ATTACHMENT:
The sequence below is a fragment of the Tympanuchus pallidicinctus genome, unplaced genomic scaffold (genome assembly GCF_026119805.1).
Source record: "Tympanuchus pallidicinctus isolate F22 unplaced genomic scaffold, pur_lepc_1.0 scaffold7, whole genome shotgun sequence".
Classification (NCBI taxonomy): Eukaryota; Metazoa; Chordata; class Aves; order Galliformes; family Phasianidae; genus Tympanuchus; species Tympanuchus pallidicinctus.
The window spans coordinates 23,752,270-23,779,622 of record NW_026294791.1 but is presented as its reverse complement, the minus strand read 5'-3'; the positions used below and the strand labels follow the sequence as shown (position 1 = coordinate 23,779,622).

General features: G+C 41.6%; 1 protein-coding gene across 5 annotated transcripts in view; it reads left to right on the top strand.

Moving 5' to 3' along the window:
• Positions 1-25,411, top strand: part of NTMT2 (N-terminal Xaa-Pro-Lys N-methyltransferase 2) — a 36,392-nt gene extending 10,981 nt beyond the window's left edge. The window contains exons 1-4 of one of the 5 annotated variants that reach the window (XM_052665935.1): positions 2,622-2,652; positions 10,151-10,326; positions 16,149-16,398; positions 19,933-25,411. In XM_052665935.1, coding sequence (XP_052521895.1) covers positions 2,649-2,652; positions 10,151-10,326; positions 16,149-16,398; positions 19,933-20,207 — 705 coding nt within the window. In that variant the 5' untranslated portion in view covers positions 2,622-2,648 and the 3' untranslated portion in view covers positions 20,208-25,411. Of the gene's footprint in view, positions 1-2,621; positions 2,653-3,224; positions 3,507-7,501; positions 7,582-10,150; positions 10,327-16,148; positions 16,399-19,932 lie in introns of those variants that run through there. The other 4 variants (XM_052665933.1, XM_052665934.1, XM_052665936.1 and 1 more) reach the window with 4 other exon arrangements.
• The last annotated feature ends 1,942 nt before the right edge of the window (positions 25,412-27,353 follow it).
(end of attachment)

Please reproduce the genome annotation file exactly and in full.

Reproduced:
The sequence below is a fragment of the Tympanuchus pallidicinctus genome, unplaced genomic scaffold (genome assembly GCF_026119805.1).
Source record: "Tympanuchus pallidicinctus isolate F22 unplaced genomic scaffold, pur_lepc_1.0 scaffold7, whole genome shotgun sequence".
Classification (NCBI taxonomy): Eukaryota; Metazoa; Chordata; class Aves; order Galliformes; family Phasianidae; genus Tympanuchus; species Tympanuchus pallidicinctus.
The window spans coordinates 23,752,270-23,779,622 of record NW_026294791.1 but is presented as its reverse complement, the minus strand read 5'-3'; the positions used below and the strand labels follow the sequence as shown (position 1 = coordinate 23,779,622).

General features: G+C 41.6%; 1 protein-coding gene across 5 annotated transcripts in view; it reads left to right on the top strand.

Moving 5' to 3' along the window:
• Positions 1-25,411, top strand: part of NTMT2 (N-terminal Xaa-Pro-Lys N-methyltransferase 2) — a 36,392-nt gene extending 10,981 nt beyond the window's left edge. The window contains exons 1-4 of one of the 5 annotated variants that reach the window (XM_052665935.1): positions 2,622-2,652; positions 10,151-10,326; positions 16,149-16,398; positions 19,933-25,411. In XM_052665935.1, coding sequence (XP_052521895.1) covers positions 2,649-2,652; positions 10,151-10,326; positions 16,149-16,398; positions 19,933-20,207 — 705 coding nt within the window. In that variant the 5' untranslated portion in view covers positions 2,622-2,648 and the 3' untranslated portion in view covers positions 20,208-25,411. Of the gene's footprint in view, positions 1-2,621; positions 2,653-3,224; positions 3,507-7,501; positions 7,582-10,150; positions 10,327-16,148; positions 16,399-19,932 lie in introns of those variants that run through there. The other 4 variants (XM_052665933.1, XM_052665934.1, XM_052665936.1 and 1 more) reach the window with 4 other exon arrangements.
• The last annotated feature ends 1,942 nt before the right edge of the window (positions 25,412-27,353 follow it).